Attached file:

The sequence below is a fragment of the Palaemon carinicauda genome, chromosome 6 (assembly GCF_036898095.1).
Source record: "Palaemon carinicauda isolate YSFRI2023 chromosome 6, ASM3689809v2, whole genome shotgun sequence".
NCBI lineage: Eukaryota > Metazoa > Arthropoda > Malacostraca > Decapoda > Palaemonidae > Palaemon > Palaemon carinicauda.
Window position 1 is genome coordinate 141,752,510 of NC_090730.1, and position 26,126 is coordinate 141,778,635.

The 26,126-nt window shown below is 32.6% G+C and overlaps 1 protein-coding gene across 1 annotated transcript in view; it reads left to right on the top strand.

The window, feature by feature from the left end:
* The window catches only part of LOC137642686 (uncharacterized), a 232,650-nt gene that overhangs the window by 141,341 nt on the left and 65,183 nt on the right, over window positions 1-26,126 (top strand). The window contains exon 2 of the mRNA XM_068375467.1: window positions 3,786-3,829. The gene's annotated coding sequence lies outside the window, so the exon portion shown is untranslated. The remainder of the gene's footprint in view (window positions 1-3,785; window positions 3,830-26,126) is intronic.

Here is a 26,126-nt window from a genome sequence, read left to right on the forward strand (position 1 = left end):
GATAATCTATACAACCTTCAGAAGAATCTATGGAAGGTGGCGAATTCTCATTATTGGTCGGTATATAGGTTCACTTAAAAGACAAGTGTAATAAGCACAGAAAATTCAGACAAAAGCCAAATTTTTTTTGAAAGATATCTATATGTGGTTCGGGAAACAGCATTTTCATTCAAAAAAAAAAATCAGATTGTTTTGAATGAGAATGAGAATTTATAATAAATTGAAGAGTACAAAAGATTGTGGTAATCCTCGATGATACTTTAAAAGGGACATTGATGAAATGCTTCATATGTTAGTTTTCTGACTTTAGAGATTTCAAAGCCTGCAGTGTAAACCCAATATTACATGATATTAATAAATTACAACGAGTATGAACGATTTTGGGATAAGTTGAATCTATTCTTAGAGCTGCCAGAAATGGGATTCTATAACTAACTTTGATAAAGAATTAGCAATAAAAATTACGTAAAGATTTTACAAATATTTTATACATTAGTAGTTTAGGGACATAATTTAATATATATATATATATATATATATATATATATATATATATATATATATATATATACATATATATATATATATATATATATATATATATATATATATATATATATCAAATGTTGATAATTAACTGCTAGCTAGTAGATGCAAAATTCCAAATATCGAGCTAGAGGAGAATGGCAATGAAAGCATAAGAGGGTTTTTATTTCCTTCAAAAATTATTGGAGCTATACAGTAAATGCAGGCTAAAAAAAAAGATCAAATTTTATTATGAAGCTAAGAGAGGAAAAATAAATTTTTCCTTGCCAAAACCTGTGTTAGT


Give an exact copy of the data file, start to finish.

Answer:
The sequence below is a fragment of the Palaemon carinicauda genome, chromosome 6 (assembly GCF_036898095.1).
Source record: "Palaemon carinicauda isolate YSFRI2023 chromosome 6, ASM3689809v2, whole genome shotgun sequence".
NCBI lineage: Eukaryota > Metazoa > Arthropoda > Malacostraca > Decapoda > Palaemonidae > Palaemon > Palaemon carinicauda.
Window position 1 is genome coordinate 141,752,510 of NC_090730.1, and position 26,126 is coordinate 141,778,635.

The 26,126-nt window shown below is 32.6% G+C and overlaps 1 protein-coding gene across 1 annotated transcript in view; it reads left to right on the top strand.

The window, feature by feature from the left end:
* The window catches only part of LOC137642686 (uncharacterized), a 232,650-nt gene that overhangs the window by 141,341 nt on the left and 65,183 nt on the right, over window positions 1-26,126 (top strand). The window contains exon 2 of the mRNA XM_068375467.1: window positions 3,786-3,829. The gene's annotated coding sequence lies outside the window, so the exon portion shown is untranslated. The remainder of the gene's footprint in view (window positions 1-3,785; window positions 3,830-26,126) is intronic.

Here is a 26,126-nt window from a genome sequence, read left to right on the forward strand (position 1 = left end):
GATAATCTATACAACCTTCAGAAGAATCTATGGAAGGTGGCGAATTCTCATTATTGGTCGGTATATAGGTTCACTTAAAAGACAAGTGTAATAAGCACAGAAAATTCAGACAAAAGCCAAATTTTTTTTGAAAGATATCTATATGTGGTTCGGGAAACAGCATTTTCATTCAAAAAAAAAAATCAGATTGTTTTGAATGAGAATGAGAATTTATAATAAATTGAAGAGTACAAAAGATTGTGGTAATCCTCGATGATACTTTAAAAGGGACATTGATGAAATGCTTCATATGTTAGTTTTCTGACTTTAGAGATTTCAAAGCCTGCAGTGTAAACCCAATATTACATGATATTAATAAATTACAACGAGTATGAACGATTTTGGGATAAGTTGAATCTATTCTTAGAGCTGCCAGAAATGGGATTCTATAACTAACTTTGATAAAGAATTAGCAATAAAAATTACGTAAAGATTTTACAAATATTTTATACATTAGTAGTTTAGGGACATAATTTAATATATATATATATATATATATATATATATATATATATATATATATATATATATACATATATATATATATATATATATATATATATATATATATATATATATATCAAATGTTGATAATTAACTGCTAGCTAGTAGATGCAAAATTCCAAATATCGAGCTAGAGGAGAATGGCAATGAAAGCATAAGAGGGTTTTTATTTCCTTCAAAAATTATTGGAGCTATACAGTAAATGCAGGCTAAAAAAAAAGATCAAATTTTATTATGAAGCTAAGAGAGGAAAAATAAATTTTTCCTTGCCAAAACCTGTGTTAGT